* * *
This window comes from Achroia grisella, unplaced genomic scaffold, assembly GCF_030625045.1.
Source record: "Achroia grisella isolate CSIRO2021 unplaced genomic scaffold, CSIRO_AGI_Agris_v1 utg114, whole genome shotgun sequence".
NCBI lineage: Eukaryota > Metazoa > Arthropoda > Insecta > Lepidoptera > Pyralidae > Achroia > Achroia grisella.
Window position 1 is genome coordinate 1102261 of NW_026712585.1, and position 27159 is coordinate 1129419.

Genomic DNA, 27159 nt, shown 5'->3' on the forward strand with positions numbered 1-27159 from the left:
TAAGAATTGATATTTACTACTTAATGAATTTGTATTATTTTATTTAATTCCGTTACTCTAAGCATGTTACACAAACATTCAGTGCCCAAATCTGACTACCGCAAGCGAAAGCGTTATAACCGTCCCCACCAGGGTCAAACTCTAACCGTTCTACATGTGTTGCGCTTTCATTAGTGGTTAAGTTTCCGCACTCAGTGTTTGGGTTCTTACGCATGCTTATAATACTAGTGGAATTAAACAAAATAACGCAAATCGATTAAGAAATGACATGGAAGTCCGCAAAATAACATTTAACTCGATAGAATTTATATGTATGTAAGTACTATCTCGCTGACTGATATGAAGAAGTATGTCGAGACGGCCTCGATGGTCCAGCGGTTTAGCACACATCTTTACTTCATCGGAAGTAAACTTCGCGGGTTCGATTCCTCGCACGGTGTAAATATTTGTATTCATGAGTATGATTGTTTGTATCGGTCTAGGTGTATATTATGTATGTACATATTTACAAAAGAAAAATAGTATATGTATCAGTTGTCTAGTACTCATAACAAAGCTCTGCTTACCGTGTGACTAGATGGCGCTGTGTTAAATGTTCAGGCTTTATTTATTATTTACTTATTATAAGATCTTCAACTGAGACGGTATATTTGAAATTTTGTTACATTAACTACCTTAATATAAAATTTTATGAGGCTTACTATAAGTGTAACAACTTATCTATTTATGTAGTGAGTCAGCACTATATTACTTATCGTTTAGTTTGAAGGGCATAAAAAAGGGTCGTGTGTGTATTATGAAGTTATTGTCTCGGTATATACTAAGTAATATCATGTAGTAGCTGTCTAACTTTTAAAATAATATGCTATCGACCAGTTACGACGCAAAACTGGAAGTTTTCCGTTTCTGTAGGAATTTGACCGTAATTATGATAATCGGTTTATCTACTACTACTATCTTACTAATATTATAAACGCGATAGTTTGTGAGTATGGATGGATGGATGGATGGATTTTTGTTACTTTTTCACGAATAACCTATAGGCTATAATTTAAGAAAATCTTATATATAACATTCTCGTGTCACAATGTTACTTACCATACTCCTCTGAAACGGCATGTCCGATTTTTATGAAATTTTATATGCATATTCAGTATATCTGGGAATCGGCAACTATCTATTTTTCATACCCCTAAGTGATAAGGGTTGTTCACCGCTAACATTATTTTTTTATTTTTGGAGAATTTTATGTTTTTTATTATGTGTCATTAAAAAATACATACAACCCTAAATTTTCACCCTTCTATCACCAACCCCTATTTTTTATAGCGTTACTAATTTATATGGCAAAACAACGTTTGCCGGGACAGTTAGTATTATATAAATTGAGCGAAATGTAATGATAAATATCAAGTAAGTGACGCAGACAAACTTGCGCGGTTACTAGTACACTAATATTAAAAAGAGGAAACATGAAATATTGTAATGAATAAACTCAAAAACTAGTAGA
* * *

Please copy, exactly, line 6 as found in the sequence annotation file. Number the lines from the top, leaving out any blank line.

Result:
TAAGAATTGATATTTACTACTTAATGAATTTGTATTATTTTATTTAATTCCGTTACTCTAAGCATGTTACACAAACATTCAGTGCCCAAATCTGACTACCGCAAGCGAAAGCGTTATAACCGTCCCCACCAGGGTCAAACTCTAACCGTTCTACATGTGTTGCGCTTTCATTAGTGGTTAAGTTTCCGCACTCAGTGTTTGGGTTCTTACGCATGCTTATAATACTAGTGGAATTAAACAAAATAACGCAAATCGATTAAGAAATGACATGGAAGTCCGCAAAATAACATTTAACTCGATAGAATTTATATGTATGTAAGTACTATCTCGCTGACTGATATGAAGAAGTATGTCGAGACGGCCTCGATGGTCCAGCGGTTTAGCACACATCTTTACTTCATCGGAAGTAAACTTCGCGGGTTCGATTCCTCGCACGGTGTAAATATTTGTATTCATGAGTATGATTGTTTGTATCGGTCTAGGTGTATATTATGTATGTACATATTTACAAAAGAAAAATAGTATATGTATCAGTTGTCTAGTACTCATAACAAAGCTCTGCTTACCGTGTGACTAGATGGCGCTGTGTTAAATGTTCAGGCTTTATTTATTATTTACTTATTATAAGATCTTCAACTGAGACGGTATATTTGAAATTTTGTTACATTAACTACCTTAATATAAAATTTTATGAGGCTTACTATAAGTGTAACAACTTATCTATTTATGTAGTGAGTCAGCACTATATTACTTATCGTTTAGTTTGAAGGGCATAAAAAAGGGTCGTGTGTGTATTATGAAGTTATTGTCTCGGTATATACTAAGTAATATCATGTAGTAGCTGTCTAACTTTTAAAATAATATGCTATCGACCAGTTACGACGCAAAACTGGAAGTTTTCCGTTTCTGTAGGAATTTGACCGTAATTATGATAATCGGTTTATCTACTACTACTATCTTACTAATATTATAAACGCGATAGTTTGTGAGTATGGATGGATGGATGGATGGATTTTTGTTACTTTTTCACGAATAACCTATAGGCTATAATTTAAGAAAATCTTATATATAACATTCTCGTGTCACAATGTTACTTACCATACTCCTCTGAAACGGCATGTCCGATTTTTATGAAATTTTATATGCATATTCAGTATATCTGGGAATCGGCAACTATCTATTTTTCATACCCCTAAGTGATAAGGGTTGTTCACCGCTAACATTATTTTTTTATTTTTGGAGAATTTTATGTTTTTTATTATGTGTCATTAAAAAATACATACAACCCTAAATTTTCACCCTTCTATCACCAACCCCTATTTTTTATAGCGTTACTAATTTATATGGCAAAACAACGTTTGCCGGGACAGTTAGTATTATATAAATTGAGCGAAATGTAATGATAAATATCAAGTAAGTGACGCAGACAAACTTGCGCGGTTACTAGTACACTAATATTAAAAAGAGGAAACATGAAATATTGTAATGAATAAACTCAAAAACTAGTAGA